Dr. Robert Karlsberg  and Dr. Jane Adler

Article Summary:

How to influence people in your organization to win them over to your line of thinking.

How To Influence People In Your Organization

Think for a minute about how you typically go about persuading.

If you’re like most people you emphasize facts and the strengths of your argument. You assume that a powerful, logical “pitch” will win people over to your way of thinking.

The reality is that this approach isn’t likely to win people over at all. When it comes to influencing people in your organization, simply making them aware of your message and the logic behind it isn’t enough.

Sure, you can force people to go along… for a time. But to paraphrase Vince Lombardi, true leadership involves not only the ability to direct people, but the ability to have them embrace your direction.

So how do you get people to willingly, even enthusiastically, accept your ideas? The key is to present a picture that resonates with their emotions and their desires for the future. To do this, you need to recognize that persuasion isn’t a one-shot deal, it’s a multi-step process. The more attention you pay to each step, the more likely you are to reach your desired outcome.

Build Your Foundation
Before you can effectively persuade, you need a foundation of trust. While credibility doesn’t guarantee you’ll convince anyone, without it, you’re doomed from the start.

First, you must have expertise credibility. You either have the qualifications that inspire people to have faith in your judgment, or you need to bring in experts to support you.

Second, you need relationship credibility. People need to trust your motivations and feel confident that you’ll keep your word. The more exposure they have to you and the more you show interest in their concerns, the more likely you are to build trust. With a small organization, you can accomplish this through one-on-one contact. To influence a bigger group, you’ll need to rely on forums and other large-scale approaches.

People won’t accept you as an authority on where they need to go, unless they believe you’re an authority on where they currently are. As you build trust with people, you’ll find it much easier to get a candid understanding of their perspectives.

Canvassing is a series of interactions that gives you a clear picture of people’s current views and an understanding of their goals and aspirations. There are a number of approaches you can use depending on the size of your organization. Keep in mind that, regardless how you canvas, the process should give you an opportunity to gain valuable information and build credibility at the same time.

A classic example of successful canvassing on a massive scale was “ValuesJam,” the 3 day forum conducted over IBM’s corporate intranet in July 2003. Through this forum, CEO Sam Palmisano pieced together a picture of how IBM employees at all levels felt about the current values and future direction of the company. This approach not only provided Palmisano with information, but strengthened his credibility in the process. Both were critical factors in his ability to effectively influence IBM’s global workforce.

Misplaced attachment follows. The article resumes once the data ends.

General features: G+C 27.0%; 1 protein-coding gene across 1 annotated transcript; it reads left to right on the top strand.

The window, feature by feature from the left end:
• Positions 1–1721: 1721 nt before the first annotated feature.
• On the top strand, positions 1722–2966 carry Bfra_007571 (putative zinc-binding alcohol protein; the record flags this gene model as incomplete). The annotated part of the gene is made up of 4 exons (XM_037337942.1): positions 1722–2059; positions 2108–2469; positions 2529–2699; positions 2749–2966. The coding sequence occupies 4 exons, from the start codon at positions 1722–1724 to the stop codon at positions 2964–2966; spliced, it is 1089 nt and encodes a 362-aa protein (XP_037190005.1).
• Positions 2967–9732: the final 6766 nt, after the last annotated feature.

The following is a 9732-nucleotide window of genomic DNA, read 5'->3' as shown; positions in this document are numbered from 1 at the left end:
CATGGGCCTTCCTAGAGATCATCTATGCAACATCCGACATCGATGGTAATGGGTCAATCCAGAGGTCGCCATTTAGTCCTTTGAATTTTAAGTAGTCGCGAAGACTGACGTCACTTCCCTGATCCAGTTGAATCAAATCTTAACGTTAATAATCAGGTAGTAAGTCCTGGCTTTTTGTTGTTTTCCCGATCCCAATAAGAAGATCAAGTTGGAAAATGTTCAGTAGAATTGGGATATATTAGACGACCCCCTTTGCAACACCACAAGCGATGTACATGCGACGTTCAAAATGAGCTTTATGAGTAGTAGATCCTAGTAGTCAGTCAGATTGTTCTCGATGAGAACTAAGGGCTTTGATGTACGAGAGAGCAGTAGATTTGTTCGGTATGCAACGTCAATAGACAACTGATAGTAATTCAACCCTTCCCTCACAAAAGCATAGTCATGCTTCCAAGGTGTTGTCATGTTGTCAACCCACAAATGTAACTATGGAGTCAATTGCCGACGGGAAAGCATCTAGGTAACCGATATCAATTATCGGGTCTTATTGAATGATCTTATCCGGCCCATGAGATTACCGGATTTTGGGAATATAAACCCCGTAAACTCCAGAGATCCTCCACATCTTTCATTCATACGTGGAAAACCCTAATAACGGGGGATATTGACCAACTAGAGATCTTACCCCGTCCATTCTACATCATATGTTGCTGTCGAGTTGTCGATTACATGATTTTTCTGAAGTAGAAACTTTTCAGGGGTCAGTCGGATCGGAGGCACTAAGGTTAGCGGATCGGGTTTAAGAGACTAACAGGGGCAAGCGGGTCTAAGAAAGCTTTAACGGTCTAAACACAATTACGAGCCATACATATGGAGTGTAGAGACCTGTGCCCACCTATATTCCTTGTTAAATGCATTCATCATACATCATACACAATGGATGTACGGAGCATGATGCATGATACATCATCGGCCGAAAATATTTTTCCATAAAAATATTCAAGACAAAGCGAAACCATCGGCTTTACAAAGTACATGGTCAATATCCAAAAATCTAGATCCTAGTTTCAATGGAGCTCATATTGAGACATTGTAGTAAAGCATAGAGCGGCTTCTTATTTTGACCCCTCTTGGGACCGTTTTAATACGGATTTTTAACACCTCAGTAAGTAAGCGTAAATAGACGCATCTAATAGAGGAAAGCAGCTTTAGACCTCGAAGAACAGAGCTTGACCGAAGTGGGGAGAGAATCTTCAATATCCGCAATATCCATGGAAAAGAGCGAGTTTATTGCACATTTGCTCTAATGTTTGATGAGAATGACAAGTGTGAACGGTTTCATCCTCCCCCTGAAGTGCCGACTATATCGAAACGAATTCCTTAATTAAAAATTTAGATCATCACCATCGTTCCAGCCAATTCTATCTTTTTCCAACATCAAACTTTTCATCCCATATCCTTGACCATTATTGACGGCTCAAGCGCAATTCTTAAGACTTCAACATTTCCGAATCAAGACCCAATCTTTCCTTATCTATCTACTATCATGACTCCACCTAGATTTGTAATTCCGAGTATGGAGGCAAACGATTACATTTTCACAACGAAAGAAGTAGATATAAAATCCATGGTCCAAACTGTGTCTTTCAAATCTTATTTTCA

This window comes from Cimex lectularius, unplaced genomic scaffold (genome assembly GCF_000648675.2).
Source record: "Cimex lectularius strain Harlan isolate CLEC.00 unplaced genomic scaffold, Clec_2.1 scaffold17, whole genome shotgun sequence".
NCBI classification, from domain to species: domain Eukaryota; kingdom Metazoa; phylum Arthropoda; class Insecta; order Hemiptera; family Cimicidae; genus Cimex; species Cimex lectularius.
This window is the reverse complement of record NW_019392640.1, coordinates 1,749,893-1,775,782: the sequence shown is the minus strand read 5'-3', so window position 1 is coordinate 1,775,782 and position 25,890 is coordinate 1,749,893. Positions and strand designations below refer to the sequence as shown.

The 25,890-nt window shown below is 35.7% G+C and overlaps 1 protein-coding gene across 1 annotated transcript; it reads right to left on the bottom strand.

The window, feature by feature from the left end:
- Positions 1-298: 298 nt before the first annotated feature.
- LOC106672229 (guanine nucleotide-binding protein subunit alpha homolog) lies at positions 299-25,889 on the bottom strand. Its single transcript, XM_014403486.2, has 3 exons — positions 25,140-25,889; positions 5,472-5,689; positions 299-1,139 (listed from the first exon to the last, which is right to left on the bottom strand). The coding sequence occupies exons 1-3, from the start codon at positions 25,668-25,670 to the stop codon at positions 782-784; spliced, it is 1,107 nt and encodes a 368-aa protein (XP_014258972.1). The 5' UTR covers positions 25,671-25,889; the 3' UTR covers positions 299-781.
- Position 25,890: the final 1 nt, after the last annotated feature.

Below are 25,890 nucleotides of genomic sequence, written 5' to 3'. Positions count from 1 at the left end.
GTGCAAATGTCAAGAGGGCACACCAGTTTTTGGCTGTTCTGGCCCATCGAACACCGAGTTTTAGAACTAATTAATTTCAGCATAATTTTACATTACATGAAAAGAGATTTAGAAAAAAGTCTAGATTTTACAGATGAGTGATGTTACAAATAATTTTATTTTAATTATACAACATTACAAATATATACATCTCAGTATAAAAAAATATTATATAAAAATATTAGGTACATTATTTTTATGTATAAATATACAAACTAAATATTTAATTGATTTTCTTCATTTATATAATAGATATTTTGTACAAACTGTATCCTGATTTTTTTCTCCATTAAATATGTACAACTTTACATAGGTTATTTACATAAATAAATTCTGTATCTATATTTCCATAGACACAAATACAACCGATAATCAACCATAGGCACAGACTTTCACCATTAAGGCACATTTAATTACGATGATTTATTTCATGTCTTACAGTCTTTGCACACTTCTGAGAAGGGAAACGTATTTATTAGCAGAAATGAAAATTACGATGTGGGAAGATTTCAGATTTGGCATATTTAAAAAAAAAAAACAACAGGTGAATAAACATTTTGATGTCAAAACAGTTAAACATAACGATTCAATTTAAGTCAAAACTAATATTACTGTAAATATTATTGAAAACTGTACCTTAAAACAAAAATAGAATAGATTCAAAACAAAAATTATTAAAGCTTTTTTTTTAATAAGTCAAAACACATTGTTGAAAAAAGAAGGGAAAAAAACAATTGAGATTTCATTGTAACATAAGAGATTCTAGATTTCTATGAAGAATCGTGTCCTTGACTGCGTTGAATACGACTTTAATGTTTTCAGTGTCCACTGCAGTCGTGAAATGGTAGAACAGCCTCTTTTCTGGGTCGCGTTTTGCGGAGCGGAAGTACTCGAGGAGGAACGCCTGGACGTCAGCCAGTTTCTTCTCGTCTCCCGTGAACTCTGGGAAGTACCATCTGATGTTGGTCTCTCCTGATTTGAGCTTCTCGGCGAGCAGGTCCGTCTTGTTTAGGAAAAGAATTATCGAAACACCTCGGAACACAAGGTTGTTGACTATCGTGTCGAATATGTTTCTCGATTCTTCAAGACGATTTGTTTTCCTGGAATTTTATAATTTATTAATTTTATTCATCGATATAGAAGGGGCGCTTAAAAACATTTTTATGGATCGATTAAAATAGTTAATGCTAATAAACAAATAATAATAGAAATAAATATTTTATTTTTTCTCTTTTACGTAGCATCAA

Fly a Trial Balloon
Once you have a good idea of people’s perspectives, it’s time to fly a trial balloon. Open up dialog in small groups. Test your ideas with opinion leaders — key people from the group you want to persuade.

Discuss and debate your planned direction. Ask for their feedback and ideas. It’s important to give opinion leaders an opportunity to buy-in to your ideas, and to contribute suggestions. By building trust with opinion leaders, you’ll be able to ride the coattails of their credibility.

Frame Your Presentation
By now, you should have a good sense of people’s values, concerns and aspirations. Think clearly about the benefits your plan will bring them. Will it make work easier, improve service, increase job security? If you can’t think of any benefits your ideas bring to the people you want to persuade, you’d better start over!

Begin your presentation by restating people’s perspective of how things are and how things could or should be. Incorporate stories, metaphors and analogies that correspond with their emotions. People have no resistance to ideas that they see as their own. Only after you’ve accurately described their perspective, should you present your plan to arrive at an outcome that will benefit everyone.

Preparation Pays-off
The more effort you put into the early stages of persuading, the better you know your people and the more able you are to accurately reflect their emotions. The more your vision of future possibilities resonates with people’s dreams and aspirations, the more likely you are to influence people to go your way.

Dr. Robert Karlsberg and Dr. Jane Adler are experts in leadership effectiveness and the psychology of change. As principals of Executive Dynamix, they work with senior executives and business leaders to maximize performance and accelerate key results when leading or implementing change. For more information visit ExecutiveDynamix.com

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